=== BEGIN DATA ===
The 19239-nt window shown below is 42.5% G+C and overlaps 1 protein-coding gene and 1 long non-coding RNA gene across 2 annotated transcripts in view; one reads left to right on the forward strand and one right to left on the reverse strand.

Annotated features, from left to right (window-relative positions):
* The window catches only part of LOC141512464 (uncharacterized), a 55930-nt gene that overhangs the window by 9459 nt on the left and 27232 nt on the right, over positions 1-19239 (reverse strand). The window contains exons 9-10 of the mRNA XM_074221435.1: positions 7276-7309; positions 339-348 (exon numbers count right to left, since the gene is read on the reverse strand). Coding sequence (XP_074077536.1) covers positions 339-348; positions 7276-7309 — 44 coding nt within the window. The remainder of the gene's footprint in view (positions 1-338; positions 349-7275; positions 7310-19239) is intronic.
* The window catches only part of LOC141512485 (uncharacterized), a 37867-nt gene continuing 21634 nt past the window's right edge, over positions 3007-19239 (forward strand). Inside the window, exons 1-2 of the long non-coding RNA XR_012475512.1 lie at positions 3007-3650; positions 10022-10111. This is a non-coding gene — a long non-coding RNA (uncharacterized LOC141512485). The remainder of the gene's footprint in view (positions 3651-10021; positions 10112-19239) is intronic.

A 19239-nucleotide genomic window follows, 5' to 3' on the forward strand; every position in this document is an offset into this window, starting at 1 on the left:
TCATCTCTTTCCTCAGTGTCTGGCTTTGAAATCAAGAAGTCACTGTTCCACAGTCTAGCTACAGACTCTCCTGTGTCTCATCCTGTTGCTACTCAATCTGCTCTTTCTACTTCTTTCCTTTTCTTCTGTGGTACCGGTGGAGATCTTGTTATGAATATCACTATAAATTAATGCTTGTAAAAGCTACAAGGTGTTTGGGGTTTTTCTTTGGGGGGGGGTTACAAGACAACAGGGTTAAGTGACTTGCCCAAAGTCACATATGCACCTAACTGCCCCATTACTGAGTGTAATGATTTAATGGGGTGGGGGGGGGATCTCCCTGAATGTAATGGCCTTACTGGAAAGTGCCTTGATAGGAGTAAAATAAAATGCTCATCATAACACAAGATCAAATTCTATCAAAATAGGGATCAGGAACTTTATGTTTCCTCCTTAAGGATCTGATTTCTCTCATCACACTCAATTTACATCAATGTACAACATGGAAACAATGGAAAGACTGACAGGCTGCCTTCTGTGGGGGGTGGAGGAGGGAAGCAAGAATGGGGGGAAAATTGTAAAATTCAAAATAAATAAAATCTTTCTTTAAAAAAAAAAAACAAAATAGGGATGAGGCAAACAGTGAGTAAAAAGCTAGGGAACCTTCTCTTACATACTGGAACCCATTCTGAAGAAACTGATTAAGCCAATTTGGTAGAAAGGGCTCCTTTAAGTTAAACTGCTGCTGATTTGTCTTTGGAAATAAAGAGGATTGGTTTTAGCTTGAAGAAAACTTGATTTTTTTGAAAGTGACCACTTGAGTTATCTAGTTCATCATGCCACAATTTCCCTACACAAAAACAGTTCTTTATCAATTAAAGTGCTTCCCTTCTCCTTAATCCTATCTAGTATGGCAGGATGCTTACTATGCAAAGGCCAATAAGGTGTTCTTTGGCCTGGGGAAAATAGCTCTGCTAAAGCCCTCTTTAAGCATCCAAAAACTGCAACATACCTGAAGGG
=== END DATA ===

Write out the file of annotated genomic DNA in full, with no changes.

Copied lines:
The 19239-nt window shown below is 42.5% G+C and overlaps 1 protein-coding gene and 1 long non-coding RNA gene across 2 annotated transcripts in view; one reads left to right on the forward strand and one right to left on the reverse strand.

Annotated features, from left to right (window-relative positions):
* The window catches only part of LOC141512464 (uncharacterized), a 55930-nt gene that overhangs the window by 9459 nt on the left and 27232 nt on the right, over positions 1-19239 (reverse strand). The window contains exons 9-10 of the mRNA XM_074221435.1: positions 7276-7309; positions 339-348 (exon numbers count right to left, since the gene is read on the reverse strand). Coding sequence (XP_074077536.1) covers positions 339-348; positions 7276-7309 — 44 coding nt within the window. The remainder of the gene's footprint in view (positions 1-338; positions 349-7275; positions 7310-19239) is intronic.
* The window catches only part of LOC141512485 (uncharacterized), a 37867-nt gene continuing 21634 nt past the window's right edge, over positions 3007-19239 (forward strand). Inside the window, exons 1-2 of the long non-coding RNA XR_012475512.1 lie at positions 3007-3650; positions 10022-10111. This is a non-coding gene — a long non-coding RNA (uncharacterized LOC141512485). The remainder of the gene's footprint in view (positions 3651-10021; positions 10112-19239) is intronic.

A 19239-nucleotide genomic window follows, 5' to 3' on the forward strand; every position in this document is an offset into this window, starting at 1 on the left:
TCATCTCTTTCCTCAGTGTCTGGCTTTGAAATCAAGAAGTCACTGTTCCACAGTCTAGCTACAGACTCTCCTGTGTCTCATCCTGTTGCTACTCAATCTGCTCTTTCTACTTCTTTCCTTTTCTTCTGTGGTACCGGTGGAGATCTTGTTATGAATATCACTATAAATTAATGCTTGTAAAAGCTACAAGGTGTTTGGGGTTTTTCTTTGGGGGGGGGTTACAAGACAACAGGGTTAAGTGACTTGCCCAAAGTCACATATGCACCTAACTGCCCCATTACTGAGTGTAATGATTTAATGGGGTGGGGGGGGGATCTCCCTGAATGTAATGGCCTTACTGGAAAGTGCCTTGATAGGAGTAAAATAAAATGCTCATCATAACACAAGATCAAATTCTATCAAAATAGGGATCAGGAACTTTATGTTTCCTCCTTAAGGATCTGATTTCTCTCATCACACTCAATTTACATCAATGTACAACATGGAAACAATGGAAAGACTGACAGGCTGCCTTCTGTGGGGGGTGGAGGAGGGAAGCAAGAATGGGGGGAAAATTGTAAAATTCAAAATAAATAAAATCTTTCTTTAAAAAAAAAAAACAAAATAGGGATGAGGCAAACAGTGAGTAAAAAGCTAGGGAACCTTCTCTTACATACTGGAACCCATTCTGAAGAAACTGATTAAGCCAATTTGGTAGAAAGGGCTCCTTTAAGTTAAACTGCTGCTGATTTGTCTTTGGAAATAAAGAGGATTGGTTTTAGCTTGAAGAAAACTTGATTTTTTTGAAAGTGACCACTTGAGTTATCTAGTTCATCATGCCACAATTTCCCTACACAAAAACAGTTCTTTATCAATTAAAGTGCTTCCCTTCTCCTTAATCCTATCTAGTATGGCAGGATGCTTACTATGCAAAGGCCAATAAGGTGTTCTTTGGCCTGGGGAAAATAGCTCTGCTAAAGCCCTCTTTAAGCATCCAAAAACTGCAACATACCTGAAGGG